Science fiction promises that the world can be dramatically different — and presumably better — from what we experience every day, if we can only imagine it. We can have jetpacks, oscillation overthrusters, lightsabers and transporters. We can pilot starships, trade jibes with talking raccoons or sarcastic robots, and hitchhike across the galaxy carrying only a towel.
But science fiction is also grounded in reality, shaped by creators who can harbor prejudices that infect their imagined worlds. [Science Fact or Fantasy? The Reality of 20 Imaginary Worlds]
Scientists recently investigated how gender prejudices might surface in sci-fi by looking at a complex fictional universe that unfolded over half a century — the British television program "Doctor Who."
The long game
Since it first aired in 1963, the show about a regenerating Time Lord traveling through space and time has featured a number of male and female supporting characters who happened to be scientists. For the study, researchers evaluated whether they saw gender-related differences in the representations of 222 scientist characters — 56 women and 166 men — who appeared on the series from 1963 to 2013, but who were not regular members of the show's cast.
Earlier research in this area typically judged female representations of scientists in films and television simply by counting heads, or by looking only at female characters and how they behaved or how they were treated, study co-author Lindy Orthia, an associate director of science education at the Australian National University (ANU), told Live Science in an email.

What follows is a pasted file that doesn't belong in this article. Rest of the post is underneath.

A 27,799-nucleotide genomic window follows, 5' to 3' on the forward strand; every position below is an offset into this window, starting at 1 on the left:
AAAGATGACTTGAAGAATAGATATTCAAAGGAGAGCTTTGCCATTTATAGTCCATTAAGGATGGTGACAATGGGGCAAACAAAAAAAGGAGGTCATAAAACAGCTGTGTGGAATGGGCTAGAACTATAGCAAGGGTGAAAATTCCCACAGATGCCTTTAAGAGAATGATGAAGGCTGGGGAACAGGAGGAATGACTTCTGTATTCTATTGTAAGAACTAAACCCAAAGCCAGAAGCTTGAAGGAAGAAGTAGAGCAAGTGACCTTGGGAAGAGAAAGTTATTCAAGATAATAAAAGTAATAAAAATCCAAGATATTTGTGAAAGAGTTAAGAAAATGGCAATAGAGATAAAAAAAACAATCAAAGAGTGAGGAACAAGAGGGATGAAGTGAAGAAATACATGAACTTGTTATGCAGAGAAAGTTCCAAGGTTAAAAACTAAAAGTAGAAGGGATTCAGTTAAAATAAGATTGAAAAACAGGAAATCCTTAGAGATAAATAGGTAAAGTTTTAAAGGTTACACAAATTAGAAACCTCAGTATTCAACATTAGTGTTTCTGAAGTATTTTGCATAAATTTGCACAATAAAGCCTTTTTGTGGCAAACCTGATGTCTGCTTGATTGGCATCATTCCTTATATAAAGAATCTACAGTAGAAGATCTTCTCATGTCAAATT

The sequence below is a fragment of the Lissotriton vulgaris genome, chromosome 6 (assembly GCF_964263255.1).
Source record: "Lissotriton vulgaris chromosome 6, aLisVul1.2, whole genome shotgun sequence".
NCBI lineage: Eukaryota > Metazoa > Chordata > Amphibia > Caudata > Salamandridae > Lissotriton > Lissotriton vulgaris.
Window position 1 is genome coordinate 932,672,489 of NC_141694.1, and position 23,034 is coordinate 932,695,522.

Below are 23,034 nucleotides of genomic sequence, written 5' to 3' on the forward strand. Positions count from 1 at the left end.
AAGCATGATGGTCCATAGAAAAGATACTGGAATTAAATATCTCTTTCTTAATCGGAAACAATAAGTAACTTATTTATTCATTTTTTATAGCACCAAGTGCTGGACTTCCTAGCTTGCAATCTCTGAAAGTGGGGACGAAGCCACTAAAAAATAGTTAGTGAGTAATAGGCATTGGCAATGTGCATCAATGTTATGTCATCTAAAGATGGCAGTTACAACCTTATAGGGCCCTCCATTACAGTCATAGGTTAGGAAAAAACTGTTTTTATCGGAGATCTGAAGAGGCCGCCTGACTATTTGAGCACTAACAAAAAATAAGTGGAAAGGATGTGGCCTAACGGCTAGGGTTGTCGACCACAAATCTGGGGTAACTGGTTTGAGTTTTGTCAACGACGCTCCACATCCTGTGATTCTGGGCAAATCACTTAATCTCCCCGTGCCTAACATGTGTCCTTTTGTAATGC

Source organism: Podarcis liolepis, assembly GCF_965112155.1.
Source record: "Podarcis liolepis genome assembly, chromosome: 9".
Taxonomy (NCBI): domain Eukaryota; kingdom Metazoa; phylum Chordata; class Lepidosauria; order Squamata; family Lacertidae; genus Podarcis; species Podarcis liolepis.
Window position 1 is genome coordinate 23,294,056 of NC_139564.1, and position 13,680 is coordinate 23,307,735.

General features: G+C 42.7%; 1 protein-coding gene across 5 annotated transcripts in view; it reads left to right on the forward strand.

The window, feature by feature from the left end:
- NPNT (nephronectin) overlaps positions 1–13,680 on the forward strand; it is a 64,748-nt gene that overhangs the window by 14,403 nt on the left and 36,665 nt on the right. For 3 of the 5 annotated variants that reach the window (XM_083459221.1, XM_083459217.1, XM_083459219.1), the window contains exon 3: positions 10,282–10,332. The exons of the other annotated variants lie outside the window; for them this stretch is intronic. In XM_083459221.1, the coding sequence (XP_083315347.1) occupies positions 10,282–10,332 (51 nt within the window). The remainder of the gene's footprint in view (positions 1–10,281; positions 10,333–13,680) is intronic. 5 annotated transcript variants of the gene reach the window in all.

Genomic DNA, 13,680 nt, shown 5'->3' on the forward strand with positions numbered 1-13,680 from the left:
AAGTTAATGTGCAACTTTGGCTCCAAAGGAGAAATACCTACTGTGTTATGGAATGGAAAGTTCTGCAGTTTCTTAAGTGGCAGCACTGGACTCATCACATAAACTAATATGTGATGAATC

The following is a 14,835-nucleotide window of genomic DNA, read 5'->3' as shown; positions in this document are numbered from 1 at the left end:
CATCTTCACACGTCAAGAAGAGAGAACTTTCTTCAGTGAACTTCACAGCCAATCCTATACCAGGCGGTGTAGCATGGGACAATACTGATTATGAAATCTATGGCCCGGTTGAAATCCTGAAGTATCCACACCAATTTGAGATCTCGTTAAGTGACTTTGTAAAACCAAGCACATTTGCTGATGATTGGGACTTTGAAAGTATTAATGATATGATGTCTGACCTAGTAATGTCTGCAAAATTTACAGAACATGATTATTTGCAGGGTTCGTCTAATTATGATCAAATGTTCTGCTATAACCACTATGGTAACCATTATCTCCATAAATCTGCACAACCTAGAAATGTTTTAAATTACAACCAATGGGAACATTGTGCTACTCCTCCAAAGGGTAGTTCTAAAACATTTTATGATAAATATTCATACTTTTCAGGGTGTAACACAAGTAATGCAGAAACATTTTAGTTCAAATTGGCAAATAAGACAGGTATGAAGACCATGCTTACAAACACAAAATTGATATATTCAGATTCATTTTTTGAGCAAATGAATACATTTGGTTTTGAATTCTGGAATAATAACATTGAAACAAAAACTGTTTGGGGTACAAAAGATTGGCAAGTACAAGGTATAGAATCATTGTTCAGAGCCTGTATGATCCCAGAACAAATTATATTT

But this time, Orthia and her co-author Rachel Morgain, also at ANU, compared and analyzed both male and female scientist characters in one television series, to gauge whether or not they were represented as equally competent scientists.
To judge competency, Orthia and Morgain looked at each character's title, whether or not they performed any science on-screen, and how autonomous they were in the scientific workplace.
They also noted if a character's role was important to the episode's plot, and whether their scientific discipline was in health or medicine, fields that traditionally have held fairly equal numbers of women and men in Britain.
The invisible enemy
Across the entire study and within each decade, male scientists outnumbered women, the researchers found. However, the ratio of female to male scientists rose from decade to decade, climbing from 15 percent in the 1960s to 28 percent in the 1980s. By the 2000s, 42 percent of the scientist characters in "Doctor Who" were women.
And when it came to scientific competency, the parallels between men and women were much closer.
Male scientists were somewhat more likely to be autonomous, or to hold positions of authority — 83 percent, compared to 71 percent of the women. But otherwise, there were "no significant differences" between men and women, the authors wrote in the study. Science honorifics were used for 25 percent of the women and for 30 percent of the men. And 75 percent of both male and female scientists performed science on-screen.